Black Milk confidently advises you to catch his ‘Fever’, smooth neo-soul style that keeps your ear pressed hard to the speaker, and whose live band wisdom is velvety enough to give you a universally appealing education that cuts through the smoke. 2018 has another seat filled for best of reservations come Christmas.

It’s rare for an instrumental album/beat tape to sound so luxurious, but Calvin Valentine isn’t skimping when putting his feet up in the ‘Plush Seats’, 20, sub two minute silk cuts of soul and funk to have you glued to your pew. On the clunkier but no less funkier side, Exile’s excerpt in the ‘Baker’s Dozen’ series chops away to great effect, treating the MPC like a punch bag and still able to get smooth with it. ‘Sunlight Grace/O\Moonlight Vibes’ tells you all you need to know about Sai Wai, a pulse-steadying emcee keeping fires burning once jazz has closed shop for the day and has a date with a long hot bath in mind. Good for what ails you.





Still sounding like they’re working on Her Majesty’s Secret Service and still not giving the game away, The Herbaliser’s ‘Bring Out the Sound’ mixes lavish funk escapades with hip-hop involving peak-time Rodney P and beats styled as B-boy informants. Also eating away at hip-hop’s wider possibilities, Cut Chemist steps up to add songs and scope to his signature turntable torque. Edan, Mr Lif, Chali 2na, Myka 9 and Biz Markie fulfil mic duties as wings are spread into dusty, enquiring indie-dance and electronica that helps build an intriguing album that’s more a fluid soundclash than dazed collision.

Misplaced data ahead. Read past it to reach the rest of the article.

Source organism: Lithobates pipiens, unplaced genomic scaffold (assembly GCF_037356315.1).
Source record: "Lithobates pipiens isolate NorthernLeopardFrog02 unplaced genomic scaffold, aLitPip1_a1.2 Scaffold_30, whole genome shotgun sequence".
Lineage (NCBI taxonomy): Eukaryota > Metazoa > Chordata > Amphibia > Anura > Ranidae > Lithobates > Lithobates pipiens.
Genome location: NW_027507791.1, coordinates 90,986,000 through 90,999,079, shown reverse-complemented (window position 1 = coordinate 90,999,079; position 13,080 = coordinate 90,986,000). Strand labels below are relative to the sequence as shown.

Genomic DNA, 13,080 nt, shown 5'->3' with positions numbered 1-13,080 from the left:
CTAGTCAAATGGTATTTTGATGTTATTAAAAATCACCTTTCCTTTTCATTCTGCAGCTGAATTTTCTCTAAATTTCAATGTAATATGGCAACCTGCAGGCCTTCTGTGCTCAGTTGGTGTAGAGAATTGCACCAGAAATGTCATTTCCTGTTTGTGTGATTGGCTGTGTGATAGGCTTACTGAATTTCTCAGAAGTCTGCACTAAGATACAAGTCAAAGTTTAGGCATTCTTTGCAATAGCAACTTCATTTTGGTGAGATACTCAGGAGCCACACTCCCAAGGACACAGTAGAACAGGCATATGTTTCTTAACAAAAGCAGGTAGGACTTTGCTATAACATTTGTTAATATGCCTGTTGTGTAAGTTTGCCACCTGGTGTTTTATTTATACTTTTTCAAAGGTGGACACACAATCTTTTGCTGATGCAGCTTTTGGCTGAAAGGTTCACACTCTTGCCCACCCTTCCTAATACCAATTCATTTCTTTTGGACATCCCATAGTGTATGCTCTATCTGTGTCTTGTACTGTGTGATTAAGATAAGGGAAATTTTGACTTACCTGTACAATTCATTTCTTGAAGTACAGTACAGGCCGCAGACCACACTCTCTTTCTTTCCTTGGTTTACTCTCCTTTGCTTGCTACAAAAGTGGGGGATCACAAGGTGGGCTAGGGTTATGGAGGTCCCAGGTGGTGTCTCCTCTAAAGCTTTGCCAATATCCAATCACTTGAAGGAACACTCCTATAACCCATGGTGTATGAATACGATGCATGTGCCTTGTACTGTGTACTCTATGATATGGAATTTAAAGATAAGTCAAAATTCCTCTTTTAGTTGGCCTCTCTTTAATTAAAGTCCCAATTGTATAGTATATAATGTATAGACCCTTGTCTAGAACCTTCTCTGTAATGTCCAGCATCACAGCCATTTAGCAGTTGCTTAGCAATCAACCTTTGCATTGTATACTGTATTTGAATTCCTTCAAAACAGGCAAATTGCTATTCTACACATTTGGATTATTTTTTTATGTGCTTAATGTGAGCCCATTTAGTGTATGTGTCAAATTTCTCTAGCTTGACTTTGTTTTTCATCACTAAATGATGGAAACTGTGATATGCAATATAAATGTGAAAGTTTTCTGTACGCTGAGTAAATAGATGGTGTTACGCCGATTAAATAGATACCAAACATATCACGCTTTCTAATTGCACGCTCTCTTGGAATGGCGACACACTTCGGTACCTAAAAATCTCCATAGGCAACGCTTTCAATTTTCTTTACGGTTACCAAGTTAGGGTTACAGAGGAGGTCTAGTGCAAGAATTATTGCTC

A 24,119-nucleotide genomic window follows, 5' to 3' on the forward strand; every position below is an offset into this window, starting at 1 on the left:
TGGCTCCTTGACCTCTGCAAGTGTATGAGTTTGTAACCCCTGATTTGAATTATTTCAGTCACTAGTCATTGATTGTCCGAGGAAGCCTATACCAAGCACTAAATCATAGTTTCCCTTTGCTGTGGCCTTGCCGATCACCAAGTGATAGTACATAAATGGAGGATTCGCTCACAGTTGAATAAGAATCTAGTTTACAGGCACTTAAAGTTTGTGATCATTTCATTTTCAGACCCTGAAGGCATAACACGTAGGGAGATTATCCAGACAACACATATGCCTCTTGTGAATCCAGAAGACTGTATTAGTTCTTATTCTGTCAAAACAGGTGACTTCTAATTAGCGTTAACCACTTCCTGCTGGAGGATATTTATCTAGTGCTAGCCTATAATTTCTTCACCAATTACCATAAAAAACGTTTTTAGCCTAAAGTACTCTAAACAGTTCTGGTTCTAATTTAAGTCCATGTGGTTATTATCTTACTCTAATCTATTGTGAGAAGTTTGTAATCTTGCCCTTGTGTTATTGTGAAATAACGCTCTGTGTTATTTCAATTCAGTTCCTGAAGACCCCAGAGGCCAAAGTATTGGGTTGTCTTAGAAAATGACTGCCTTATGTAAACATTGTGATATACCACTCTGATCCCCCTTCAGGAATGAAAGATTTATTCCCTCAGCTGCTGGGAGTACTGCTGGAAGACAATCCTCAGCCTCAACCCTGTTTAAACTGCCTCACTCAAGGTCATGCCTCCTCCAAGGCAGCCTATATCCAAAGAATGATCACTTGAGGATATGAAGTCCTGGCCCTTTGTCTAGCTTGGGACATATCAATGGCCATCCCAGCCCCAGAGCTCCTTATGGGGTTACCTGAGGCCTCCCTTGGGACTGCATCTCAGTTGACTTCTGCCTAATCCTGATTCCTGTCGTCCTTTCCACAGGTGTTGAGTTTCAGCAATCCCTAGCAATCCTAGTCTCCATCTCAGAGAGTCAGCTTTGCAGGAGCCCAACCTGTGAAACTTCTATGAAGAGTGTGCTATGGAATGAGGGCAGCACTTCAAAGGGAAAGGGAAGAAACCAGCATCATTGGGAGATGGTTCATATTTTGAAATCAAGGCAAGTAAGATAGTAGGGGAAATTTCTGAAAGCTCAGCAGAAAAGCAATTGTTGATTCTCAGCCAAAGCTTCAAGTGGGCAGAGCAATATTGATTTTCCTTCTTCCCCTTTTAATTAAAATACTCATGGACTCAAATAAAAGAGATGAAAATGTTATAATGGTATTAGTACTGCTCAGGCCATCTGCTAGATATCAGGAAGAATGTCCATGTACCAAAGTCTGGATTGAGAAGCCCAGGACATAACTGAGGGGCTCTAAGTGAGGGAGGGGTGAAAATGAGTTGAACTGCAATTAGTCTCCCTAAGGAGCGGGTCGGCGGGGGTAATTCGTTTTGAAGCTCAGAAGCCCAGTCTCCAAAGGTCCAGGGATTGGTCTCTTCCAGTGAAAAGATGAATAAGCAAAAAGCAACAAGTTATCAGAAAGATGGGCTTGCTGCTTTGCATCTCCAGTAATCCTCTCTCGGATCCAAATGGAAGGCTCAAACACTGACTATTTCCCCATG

Germany’s DJ Obsolete lays down jazzy failsafes in the field of pleasantly mature, springtime-in-the-90s boom bap, with features from Blabbermouf, Gee Bag, Warpath and Nomadic. ‘The Mandela Effect’ pays careful attention to expectations of the headnodders panel, and keeps it swift and to the point. Inviting you to wallow with them in sour times, the dejection of Dove Rock and Jackson Jones’ ‘A Pretty Way of Saying Ugly Things’ points loops downwards and posts spiritedly accepting lyrics peering over the fence, way too smart for being moored in the back of beyond. Gritty, windswept drama on a countdown to D-day, you shouldn’t expect anything else from the John Does also known as The Incredible Disappearing Man. On their eponymous album, grimly determined rhymes keep their head, buffeted and taunted by beats bound by the hands of fate.

For those up for some “unapologetic nerdcore boom bap schizophrenia”, Dngr Eyelnd open ‘A Lovely Room of DEATH’, a destination plastered in warning signs yet one where the madness is kept methodical, an intimidator honouring beats and rhymes protocol by arguing that “if this ain’t real hip-hop, then Taylor Swift is classic rock”. Make your reservation now. The tumultuously grungy Moodie Black and their symbol for ‘Lucas Acid’ fill the moshpit with feedback and threats, death rattles and loud, industrial spite; not a place for smiley faces. ‘Bulletproof Luh’ comes cultish – an at-odds flow from Mach Hommy stone-facedly seeks a ride or die chick, over far more adventurous, self-produced sampledelic beats.






Mixtapes

He’s been there, done that, got the T-shirt and now has the Presidential cap to match. DJ Yoda’s ‘Make Mixtapes Great Again’ is his usual long shot of heavyweight hip-hop, TV and pop nostalgia, declassified secret weapons and mischief closing the gaps in between. Expect Prodigy in combat with Bob Holness, KRS-One duetting with Bobby Brown, Paul Barman taking a sleigh ride, a 128K version of ‘Forgot about Dre’, Huey Lewis and The News, and so on and so on.

This month’s moving pictures: C.A.M. takes to the streets, Quelle Chris & Jean Grae take it to the arcade, 4orce and King Kashmere take a hike, and the late Craig Mack shows who’s boss.